Posted on | February 21, 2012 | 7 Comments
Despite the current conniptions over a possibly contested convention in Tampa, Romney will gain the delegates necessary before then. Even though the GOP has done an admirable thing with most states allocating proportionally rather than winner-take-all. Proportional allocation guarantees a longer primary fight.
And if, for some reason, Romney does not have the numbers come August, then Santorum, Gingrich and Paul can hold to their delegates and hope to get others to turn, or they can be kingmaker and release them with an endorsement. Gingrich isn’t releasing delegates. Paul has made it clear his candidacy is about power at the convention. Getting his views heard and on the platform. So, an audit of the Federal Reserve will be in the GOP platform.
But if Paul then has to pick among Gingrich, Santorum and Romney, Who’s he going to pick? It won’t be Gingrich and his big government solutions proclivities. It won’t be Santorum, as Paul’s live and let live philosophy doesn’t gel well with Santorum’s righteous religious conservatism. No, Paul will support Romney because of Mitt’s free market principles, and an understanding that Romneycare was little more than a conservative trying to figure out how to “get things done” in a very liberal state with a very liberal legislature (the legislature would have done worse without Romney and would have overridden any veto). Paul won’t fear Romney as being some bedroom-invading social conservative, knows his instincts are free market capitalism, and that Romney’s foreign policy may very well be less interventionist than the record of both Santorum and Gingrich.
So, there you go.
I’m a political junkie. I talk a lot about politics. A lot of 2008 Obama voters are not pleased with the president’s performance, and I’ve heard many say they’d be willing to vote for Romney. Even more Republicans have said they will never vote for Gingrich, but vote third party. The independents won’t warm to Santorum, as he’s an easy target to make “scary”, fairly or not. Romney can beat Obama easily, especially as there’s a hunger for competent, grown-up management after pie-eyed hope. Romeny would win with as many as 350 electoral votes. Romney wouldn’t be fighting to win North Carolina – it’d be in the bag. The battle would be waged in Michigan, Wisconsin, Pennsylvania and New Jersey. Blue states. Not in Virginia, Nevada, New Mexico, New Hampshire, Ohio, Florida or Indiana (tradtional red states).
Add Christie or Rubio to the ticket, it’s even easier.
Posted on | February 20, 2012 | 8 Comments
Yes, we will be resuming the Federal Review Composite Poll this year. As it has always been, it will be a meta analysis of polls, state-by-state. Unlike the pedestrian Real Clear Politics average, it will be based upon a weighted analysis of polls based upon margin of error, sample size, respondent type. We have done this since 2000, and have predicted the winner in each of 2000, 2004 and 2008, only getting 2 states wrong – but noting those were toss-ups (Wisconsin in 2004, North Carolina in 2008). So, stay tuned.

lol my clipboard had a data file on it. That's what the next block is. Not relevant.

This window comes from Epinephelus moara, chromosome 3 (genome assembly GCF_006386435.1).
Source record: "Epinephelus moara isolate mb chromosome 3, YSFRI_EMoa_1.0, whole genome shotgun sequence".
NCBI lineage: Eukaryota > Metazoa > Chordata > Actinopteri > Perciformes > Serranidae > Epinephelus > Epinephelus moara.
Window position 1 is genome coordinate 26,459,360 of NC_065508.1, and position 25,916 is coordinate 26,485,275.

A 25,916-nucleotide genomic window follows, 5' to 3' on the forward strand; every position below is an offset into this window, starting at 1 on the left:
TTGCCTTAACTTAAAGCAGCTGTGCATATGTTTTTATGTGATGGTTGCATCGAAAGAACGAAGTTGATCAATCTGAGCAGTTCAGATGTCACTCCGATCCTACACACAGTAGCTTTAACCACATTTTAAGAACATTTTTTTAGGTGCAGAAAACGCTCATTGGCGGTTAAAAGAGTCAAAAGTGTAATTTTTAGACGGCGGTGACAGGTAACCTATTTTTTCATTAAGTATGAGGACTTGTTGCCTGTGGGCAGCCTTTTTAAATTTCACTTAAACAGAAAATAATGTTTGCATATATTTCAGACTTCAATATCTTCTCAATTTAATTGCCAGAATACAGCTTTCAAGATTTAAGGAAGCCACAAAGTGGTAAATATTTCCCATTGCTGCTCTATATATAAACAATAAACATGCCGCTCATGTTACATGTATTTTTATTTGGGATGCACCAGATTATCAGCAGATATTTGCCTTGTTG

Based on our historic analysis, we believe that a Romney / Obama matchup would yield a Romney victory in excess of 300 electoral votes. But it’s early. Way early. Santorum could compete, but it would be a nail biter. When we get closer to having a GOP nominee, we’ll start running the numbers and posting our analysis.
In the meantime, why don’t you predict how the battlegrounds will come out. Ohio. Pennsylvania. Michigan, Virginia, North Carolina, New Mexico, New Hampshire, Iowa, Wisconsin, West Virginia, Nevada, Indiana, Tennessee, Arkansas. Florida.
Posted on | February 19, 2012 | 1 Comment
From the New York Post:
With their unemployment-insurance checks running out, some of the country’s long-term jobless are scrambling to fill the gap by filing claims for mental illness and other disabilities with Social Security — a surge that hobbles taxpayers and making the employment rate look healthier than it should as these people drop out of the job statistics.
Posted on | January 13, 2012 | Comments Off
Sears is having a Martin Luther King Day Sale.
Posted on | September 19, 2011 | 5 Comments
I’m surprised at how much he deferred to the legislative process. He’s accomplished some things, and I’m sure he’s pleased with what he’s done, but I would have preferred to see something a little bit more transformative.
Stewart is in his mid-forties and obviously steeped in pop culture. He must have seen the “How a Bill Becomes Law” episode of “Schoolhouse Rock” a couple of hundred of times by now.
I can only assume the Daily Show writers haven’t yet told Stewart that Obama had a filibuster-proof Democratic majority in congress when he took office.